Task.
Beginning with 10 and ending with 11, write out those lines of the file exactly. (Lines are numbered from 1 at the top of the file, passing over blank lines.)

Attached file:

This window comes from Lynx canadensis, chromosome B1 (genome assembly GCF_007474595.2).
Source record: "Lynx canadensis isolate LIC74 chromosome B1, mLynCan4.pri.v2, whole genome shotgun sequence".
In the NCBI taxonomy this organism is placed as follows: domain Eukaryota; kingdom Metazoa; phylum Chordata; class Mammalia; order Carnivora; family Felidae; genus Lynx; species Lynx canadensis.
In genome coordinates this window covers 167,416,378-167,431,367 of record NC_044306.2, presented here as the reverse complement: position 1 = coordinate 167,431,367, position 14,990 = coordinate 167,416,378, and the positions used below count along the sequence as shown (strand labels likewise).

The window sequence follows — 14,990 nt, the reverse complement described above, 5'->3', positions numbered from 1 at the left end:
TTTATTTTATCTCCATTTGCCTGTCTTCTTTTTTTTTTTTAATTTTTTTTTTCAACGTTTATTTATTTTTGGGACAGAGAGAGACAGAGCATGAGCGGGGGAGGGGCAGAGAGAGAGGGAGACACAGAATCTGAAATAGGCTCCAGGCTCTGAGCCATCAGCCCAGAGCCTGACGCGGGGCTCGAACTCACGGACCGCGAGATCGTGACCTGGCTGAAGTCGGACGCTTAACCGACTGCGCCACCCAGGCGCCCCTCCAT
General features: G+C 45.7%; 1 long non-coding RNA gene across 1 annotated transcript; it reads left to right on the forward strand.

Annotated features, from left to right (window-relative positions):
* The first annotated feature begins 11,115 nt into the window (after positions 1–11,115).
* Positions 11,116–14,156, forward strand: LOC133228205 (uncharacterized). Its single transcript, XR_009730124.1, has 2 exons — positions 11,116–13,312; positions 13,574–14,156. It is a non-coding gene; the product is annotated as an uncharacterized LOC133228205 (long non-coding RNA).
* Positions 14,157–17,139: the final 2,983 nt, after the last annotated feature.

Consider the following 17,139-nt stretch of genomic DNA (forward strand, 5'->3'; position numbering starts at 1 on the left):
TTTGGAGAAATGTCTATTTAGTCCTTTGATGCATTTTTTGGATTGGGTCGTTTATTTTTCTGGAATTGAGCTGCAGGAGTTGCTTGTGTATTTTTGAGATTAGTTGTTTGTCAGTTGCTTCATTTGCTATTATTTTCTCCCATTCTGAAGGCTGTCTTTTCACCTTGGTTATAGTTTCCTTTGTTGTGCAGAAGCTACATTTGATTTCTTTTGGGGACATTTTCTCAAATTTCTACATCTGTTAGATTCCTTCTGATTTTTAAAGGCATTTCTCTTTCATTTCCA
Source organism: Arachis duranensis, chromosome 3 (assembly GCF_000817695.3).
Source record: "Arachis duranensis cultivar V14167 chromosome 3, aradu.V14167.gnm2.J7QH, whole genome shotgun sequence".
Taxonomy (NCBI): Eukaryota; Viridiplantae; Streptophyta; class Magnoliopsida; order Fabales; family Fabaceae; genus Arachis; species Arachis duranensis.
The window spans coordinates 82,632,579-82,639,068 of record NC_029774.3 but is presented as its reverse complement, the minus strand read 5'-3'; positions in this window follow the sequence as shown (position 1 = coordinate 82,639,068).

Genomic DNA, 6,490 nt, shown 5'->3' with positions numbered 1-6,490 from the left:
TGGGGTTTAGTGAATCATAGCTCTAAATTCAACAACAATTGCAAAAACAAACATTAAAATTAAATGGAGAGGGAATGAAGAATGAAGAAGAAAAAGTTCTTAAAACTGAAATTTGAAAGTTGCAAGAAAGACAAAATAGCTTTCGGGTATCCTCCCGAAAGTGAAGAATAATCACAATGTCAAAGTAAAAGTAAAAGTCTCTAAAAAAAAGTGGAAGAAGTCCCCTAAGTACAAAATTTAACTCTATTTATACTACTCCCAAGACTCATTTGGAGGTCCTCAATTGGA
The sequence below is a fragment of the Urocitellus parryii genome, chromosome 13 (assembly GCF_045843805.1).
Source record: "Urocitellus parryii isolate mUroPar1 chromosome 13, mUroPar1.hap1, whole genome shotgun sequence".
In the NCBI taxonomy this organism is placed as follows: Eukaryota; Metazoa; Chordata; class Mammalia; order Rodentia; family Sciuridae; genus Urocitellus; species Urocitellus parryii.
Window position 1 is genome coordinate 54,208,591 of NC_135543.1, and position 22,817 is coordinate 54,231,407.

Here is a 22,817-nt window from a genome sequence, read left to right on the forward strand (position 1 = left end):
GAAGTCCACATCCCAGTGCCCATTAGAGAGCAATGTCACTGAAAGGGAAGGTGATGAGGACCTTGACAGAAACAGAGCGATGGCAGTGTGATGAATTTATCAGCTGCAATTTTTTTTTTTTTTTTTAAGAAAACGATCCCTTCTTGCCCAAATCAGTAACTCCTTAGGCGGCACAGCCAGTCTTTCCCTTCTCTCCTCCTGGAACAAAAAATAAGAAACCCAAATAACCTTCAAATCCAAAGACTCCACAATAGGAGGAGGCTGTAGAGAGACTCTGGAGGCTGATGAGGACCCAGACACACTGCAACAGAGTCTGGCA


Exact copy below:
* Positions 11,116–14,156, forward strand: LOC133228205 (uncharacterized). Its single transcript, XR_009730124.1, has 2 exons — positions 11,116–13,312; positions 13,574–14,156. It is a non-coding gene; the product is annotated as an uncharacterized LOC133228205 (long non-coding RNA).
* Positions 14,157–17,139: the final 2,983 nt, after the last annotated feature.